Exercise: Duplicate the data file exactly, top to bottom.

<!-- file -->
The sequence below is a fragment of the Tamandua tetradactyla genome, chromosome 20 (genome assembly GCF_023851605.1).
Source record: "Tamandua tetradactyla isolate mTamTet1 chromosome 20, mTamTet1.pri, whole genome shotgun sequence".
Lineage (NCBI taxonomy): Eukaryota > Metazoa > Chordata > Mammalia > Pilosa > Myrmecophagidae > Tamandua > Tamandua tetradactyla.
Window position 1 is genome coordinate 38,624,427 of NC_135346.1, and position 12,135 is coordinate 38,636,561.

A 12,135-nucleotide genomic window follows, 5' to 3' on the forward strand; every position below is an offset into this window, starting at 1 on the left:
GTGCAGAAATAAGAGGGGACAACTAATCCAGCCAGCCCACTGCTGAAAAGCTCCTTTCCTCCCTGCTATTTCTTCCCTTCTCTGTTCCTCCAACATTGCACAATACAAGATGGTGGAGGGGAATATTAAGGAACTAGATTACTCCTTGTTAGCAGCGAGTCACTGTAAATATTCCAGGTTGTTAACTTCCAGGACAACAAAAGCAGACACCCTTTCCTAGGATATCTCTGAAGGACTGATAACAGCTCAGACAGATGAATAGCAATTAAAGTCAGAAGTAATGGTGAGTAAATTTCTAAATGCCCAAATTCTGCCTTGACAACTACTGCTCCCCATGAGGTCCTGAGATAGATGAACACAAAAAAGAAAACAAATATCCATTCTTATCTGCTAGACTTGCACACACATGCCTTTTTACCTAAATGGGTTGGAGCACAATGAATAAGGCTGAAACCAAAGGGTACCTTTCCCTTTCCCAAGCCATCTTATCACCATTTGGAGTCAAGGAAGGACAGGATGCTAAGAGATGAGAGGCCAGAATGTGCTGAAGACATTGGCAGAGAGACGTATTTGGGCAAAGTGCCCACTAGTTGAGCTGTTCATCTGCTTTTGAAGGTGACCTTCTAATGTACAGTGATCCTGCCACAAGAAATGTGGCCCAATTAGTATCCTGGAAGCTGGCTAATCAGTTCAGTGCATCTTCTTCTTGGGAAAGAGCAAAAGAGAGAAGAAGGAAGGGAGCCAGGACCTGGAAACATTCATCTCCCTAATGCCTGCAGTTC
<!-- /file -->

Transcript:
The sequence below is a fragment of the Tamandua tetradactyla genome, chromosome 20 (genome assembly GCF_023851605.1).
Source record: "Tamandua tetradactyla isolate mTamTet1 chromosome 20, mTamTet1.pri, whole genome shotgun sequence".
Lineage (NCBI taxonomy): Eukaryota > Metazoa > Chordata > Mammalia > Pilosa > Myrmecophagidae > Tamandua > Tamandua tetradactyla.
Window position 1 is genome coordinate 38,624,427 of NC_135346.1, and position 12,135 is coordinate 38,636,561.

A 12,135-nucleotide genomic window follows, 5' to 3' on the forward strand; every position below is an offset into this window, starting at 1 on the left:
GTGCAGAAATAAGAGGGGACAACTAATCCAGCCAGCCCACTGCTGAAAAGCTCCTTTCCTCCCTGCTATTTCTTCCCTTCTCTGTTCCTCCAACATTGCACAATACAAGATGGTGGAGGGGAATATTAAGGAACTAGATTACTCCTTGTTAGCAGCGAGTCACTGTAAATATTCCAGGTTGTTAACTTCCAGGACAACAAAAGCAGACACCCTTTCCTAGGATATCTCTGAAGGACTGATAACAGCTCAGACAGATGAATAGCAATTAAAGTCAGAAGTAATGGTGAGTAAATTTCTAAATGCCCAAATTCTGCCTTGACAACTACTGCTCCCCATGAGGTCCTGAGATAGATGAACACAAAAAAGAAAACAAATATCCATTCTTATCTGCTAGACTTGCACACACATGCCTTTTTACCTAAATGGGTTGGAGCACAATGAATAAGGCTGAAACCAAAGGGTACCTTTCCCTTTCCCAAGCCATCTTATCACCATTTGGAGTCAAGGAAGGACAGGATGCTAAGAGATGAGAGGCCAGAATGTGCTGAAGACATTGGCAGAGAGACGTATTTGGGCAAAGTGCCCACTAGTTGAGCTGTTCATCTGCTTTTGAAGGTGACCTTCTAATGTACAGTGATCCTGCCACAAGAAATGTGGCCCAATTAGTATCCTGGAAGCTGGCTAATCAGTTCAGTGCATCTTCTTCTTGGGAAAGAGCAAAAGAGAGAAGAAGGAAGGGAGCCAGGACCTGGAAACATTCATCTCCCTAATGCCTGCAGTTC